That is a question that rears its head in high school basketball circles from time to time.
The question could certainly be raised following the Kirtland Central at Farmington game last Saturday.
Following a Broncos' turnover, FHS senior Matt Huffhines dribbled off over 50 seconds of game clock before hitting a game-winning shot with 3 seconds left to beat Kirtland 52-50.
Surprisingly, the lack of a shot clock added anticipation to the play. You could feel the tension grow in both fan bases as the seconds slowly ticked away.
A play like Huffhines' wouldn't be possible if high school basketball adopted a shot clock.
Instead, the Scorps would have attacked much sooner, giving the Broncos a lot more time to counter. Eventually, it's likely the game ends up in the same spot — Huffhines attempting a game winner.
The Scorps offense plays at decent pace most of the game and likely would have little trouble adapting if New Mexico high schools adopted a 35-second shot clock like the NCAA has used since 1993, but FHS head coach Paul Corley said he'd rather keep the high school game the way it is.
"I'm not for the shot clock, because it takes the control out of the coach's hands," Corley said.
The Scorps coach said he'd be just as likely to burn time if a shot clock was implemented.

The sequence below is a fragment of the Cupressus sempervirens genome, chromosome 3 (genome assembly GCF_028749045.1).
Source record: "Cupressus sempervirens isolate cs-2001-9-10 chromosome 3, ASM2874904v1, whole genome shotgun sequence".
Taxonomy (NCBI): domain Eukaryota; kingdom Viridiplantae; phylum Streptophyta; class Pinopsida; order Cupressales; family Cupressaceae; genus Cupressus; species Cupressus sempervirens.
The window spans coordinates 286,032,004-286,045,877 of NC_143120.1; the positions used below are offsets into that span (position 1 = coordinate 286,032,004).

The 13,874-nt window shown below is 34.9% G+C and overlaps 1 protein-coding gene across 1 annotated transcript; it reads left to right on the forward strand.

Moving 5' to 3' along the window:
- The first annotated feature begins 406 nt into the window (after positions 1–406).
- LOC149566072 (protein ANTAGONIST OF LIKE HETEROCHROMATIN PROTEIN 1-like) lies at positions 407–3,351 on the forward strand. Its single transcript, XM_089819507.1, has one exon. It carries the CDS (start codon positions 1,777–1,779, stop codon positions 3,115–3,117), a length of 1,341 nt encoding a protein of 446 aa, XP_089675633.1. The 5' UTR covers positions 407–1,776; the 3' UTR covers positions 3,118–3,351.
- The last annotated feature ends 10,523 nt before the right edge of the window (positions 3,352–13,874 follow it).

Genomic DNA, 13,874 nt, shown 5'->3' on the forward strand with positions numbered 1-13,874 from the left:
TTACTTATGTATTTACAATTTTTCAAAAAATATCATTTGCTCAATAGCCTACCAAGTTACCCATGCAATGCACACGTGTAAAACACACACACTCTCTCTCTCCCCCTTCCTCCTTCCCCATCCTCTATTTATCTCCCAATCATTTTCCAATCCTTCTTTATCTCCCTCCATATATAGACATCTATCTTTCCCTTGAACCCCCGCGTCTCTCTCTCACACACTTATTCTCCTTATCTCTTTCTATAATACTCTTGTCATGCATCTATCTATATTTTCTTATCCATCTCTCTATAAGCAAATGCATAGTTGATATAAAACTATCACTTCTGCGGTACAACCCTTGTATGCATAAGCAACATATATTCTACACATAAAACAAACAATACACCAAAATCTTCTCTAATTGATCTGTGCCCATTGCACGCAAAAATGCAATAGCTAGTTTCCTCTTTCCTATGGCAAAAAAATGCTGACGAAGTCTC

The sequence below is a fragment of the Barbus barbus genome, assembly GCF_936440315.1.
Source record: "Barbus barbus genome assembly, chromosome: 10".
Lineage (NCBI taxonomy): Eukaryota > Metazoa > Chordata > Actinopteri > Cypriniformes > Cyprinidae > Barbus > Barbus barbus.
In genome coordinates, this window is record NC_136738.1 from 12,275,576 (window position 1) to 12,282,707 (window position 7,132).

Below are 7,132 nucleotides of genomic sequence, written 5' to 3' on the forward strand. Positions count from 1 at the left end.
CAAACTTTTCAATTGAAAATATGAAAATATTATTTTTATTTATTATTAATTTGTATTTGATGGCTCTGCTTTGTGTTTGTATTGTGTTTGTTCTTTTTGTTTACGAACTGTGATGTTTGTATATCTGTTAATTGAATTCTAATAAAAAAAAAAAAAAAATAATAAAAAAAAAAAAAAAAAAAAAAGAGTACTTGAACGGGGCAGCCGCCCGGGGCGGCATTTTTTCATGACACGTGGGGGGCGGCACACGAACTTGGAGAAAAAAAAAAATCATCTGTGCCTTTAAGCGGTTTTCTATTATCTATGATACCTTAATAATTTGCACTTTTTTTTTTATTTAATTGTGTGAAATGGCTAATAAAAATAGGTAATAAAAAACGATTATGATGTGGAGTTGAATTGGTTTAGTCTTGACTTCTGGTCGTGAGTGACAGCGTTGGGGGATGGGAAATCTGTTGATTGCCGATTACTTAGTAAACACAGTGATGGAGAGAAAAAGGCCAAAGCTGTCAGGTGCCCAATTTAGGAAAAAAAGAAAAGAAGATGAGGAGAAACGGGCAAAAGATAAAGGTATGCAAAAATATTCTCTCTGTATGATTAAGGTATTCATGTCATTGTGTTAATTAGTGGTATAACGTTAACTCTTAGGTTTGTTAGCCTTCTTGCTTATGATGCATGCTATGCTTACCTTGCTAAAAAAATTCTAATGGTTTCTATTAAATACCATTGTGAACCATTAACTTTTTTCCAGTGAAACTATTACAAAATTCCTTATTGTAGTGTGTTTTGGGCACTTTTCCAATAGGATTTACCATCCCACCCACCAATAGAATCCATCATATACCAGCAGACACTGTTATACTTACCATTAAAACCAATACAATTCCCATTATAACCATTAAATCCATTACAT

"If we were playing a deeper team, I'd consider running the shot clock down more to limit the possessions," Corley said.
Still, some coaches see the benefit of a shot clock.
Bloomfield head coach Devon Manning is one of the coaches who would like to see a shot clock added to the high school level.
"I think it adds a new strategy and dynamic to the game," Manning said. "It speeds up the game and adds more intensity."
Manning thinks adding the shot clock would benefit high school defenses.
"If you play a hard-nosed defense, eventually you'll be rewarded because they'll be forced to put up a shot," said the first-year Bloomfield head coach.
Manning, who played in college at Fort Lewis, said the high school game would fit better with the NCAA and NBA games by adding a shot clock.
"I always figured they'd add it so it would go along better with the college and the pro game," he said. "I don't know why we don't add it."
Corley doesn't see any disadvantages for high school players who grow accustomed to the lack of a shot clock transitioning to the college game.
"I don't think it really matters much," he said. "They just have to run things a little quicker."
The National Federation of State High School Associations allows each state to decided whether or not to add a shot clock and voted down the proposal of a national shot clock as recently as 2011.
Currently, eight states have decided to add the shot clock for girls basketball and seven have added it to the boys game.